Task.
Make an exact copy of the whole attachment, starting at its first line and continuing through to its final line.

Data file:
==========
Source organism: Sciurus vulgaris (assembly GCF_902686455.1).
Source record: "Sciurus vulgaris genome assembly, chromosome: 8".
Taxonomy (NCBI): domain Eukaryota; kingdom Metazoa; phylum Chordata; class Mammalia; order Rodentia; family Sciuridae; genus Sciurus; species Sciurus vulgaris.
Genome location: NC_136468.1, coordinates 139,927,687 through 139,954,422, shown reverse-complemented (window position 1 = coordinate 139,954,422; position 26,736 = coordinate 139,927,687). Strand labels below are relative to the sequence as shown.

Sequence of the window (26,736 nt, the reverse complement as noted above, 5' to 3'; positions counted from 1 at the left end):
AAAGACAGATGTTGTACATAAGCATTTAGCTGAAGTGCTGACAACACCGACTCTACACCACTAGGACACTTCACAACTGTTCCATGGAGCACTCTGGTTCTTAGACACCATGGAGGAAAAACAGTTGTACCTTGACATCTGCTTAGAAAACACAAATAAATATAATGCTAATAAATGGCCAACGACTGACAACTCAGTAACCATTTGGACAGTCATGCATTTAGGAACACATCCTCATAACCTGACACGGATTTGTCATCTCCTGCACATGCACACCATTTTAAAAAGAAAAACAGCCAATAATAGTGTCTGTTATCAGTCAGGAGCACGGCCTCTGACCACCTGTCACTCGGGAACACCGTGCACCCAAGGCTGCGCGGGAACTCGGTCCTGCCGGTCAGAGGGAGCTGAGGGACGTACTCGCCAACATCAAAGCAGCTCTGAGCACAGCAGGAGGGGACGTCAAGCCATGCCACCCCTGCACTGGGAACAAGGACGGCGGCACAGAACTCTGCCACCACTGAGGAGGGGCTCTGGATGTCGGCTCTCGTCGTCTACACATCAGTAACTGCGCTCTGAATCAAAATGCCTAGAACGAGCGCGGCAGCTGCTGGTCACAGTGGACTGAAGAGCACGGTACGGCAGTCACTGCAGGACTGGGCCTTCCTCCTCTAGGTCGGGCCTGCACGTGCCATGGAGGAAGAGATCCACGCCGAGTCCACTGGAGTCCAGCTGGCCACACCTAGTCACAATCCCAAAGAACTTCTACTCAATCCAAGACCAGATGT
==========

Source organism: Sciurus vulgaris (assembly GCF_902686455.1).
Source record: "Sciurus vulgaris genome assembly, chromosome: 8".
Taxonomy (NCBI): domain Eukaryota; kingdom Metazoa; phylum Chordata; class Mammalia; order Rodentia; family Sciuridae; genus Sciurus; species Sciurus vulgaris.
Genome location: NC_136468.1, coordinates 139,927,687 through 139,954,422, shown reverse-complemented (window position 1 = coordinate 139,954,422; position 26,736 = coordinate 139,927,687). Strand labels below are relative to the sequence as shown.

Sequence of the window (26,736 nt, the reverse complement as noted above, 5' to 3'; positions counted from 1 at the left end):
AAAGACAGATGTTGTACATAAGCATTTAGCTGAAGTGCTGACAACACCGACTCTACACCACTAGGACACTTCACAACTGTTCCATGGAGCACTCTGGTTCTTAGACACCATGGAGGAAAAACAGTTGTACCTTGACATCTGCTTAGAAAACACAAATAAATATAATGCTAATAAATGGCCAACGACTGACAACTCAGTAACCATTTGGACAGTCATGCATTTAGGAACACATCCTCATAACCTGACACGGATTTGTCATCTCCTGCACATGCACACCATTTTAAAAAGAAAAACAGCCAATAATAGTGTCTGTTATCAGTCAGGAGCACGGCCTCTGACCACCTGTCACTCGGGAACACCGTGCACCCAAGGCTGCGCGGGAACTCGGTCCTGCCGGTCAGAGGGAGCTGAGGGACGTACTCGCCAACATCAAAGCAGCTCTGAGCACAGCAGGAGGGGACGTCAAGCCATGCCACCCCTGCACTGGGAACAAGGACGGCGGCACAGAACTCTGCCACCACTGAGGAGGGGCTCTGGATGTCGGCTCTCGTCGTCTACACATCAGTAACTGCGCTCTGAATCAAAATGCCTAGAACGAGCGCGGCAGCTGCTGGTCACAGTGGACTGAAGAGCACGGTACGGCAGTCACTGCAGGACTGGGCCTTCCTCCTCTAGGTCGGGCCTGCACGTGCCATGGAGGAAGAGATCCACGCCGAGTCCACTGGAGTCCAGCTGGCCACACCTAGTCACAATCCCAAAGAACTTCTACTCAATCCAAGACCAGATGT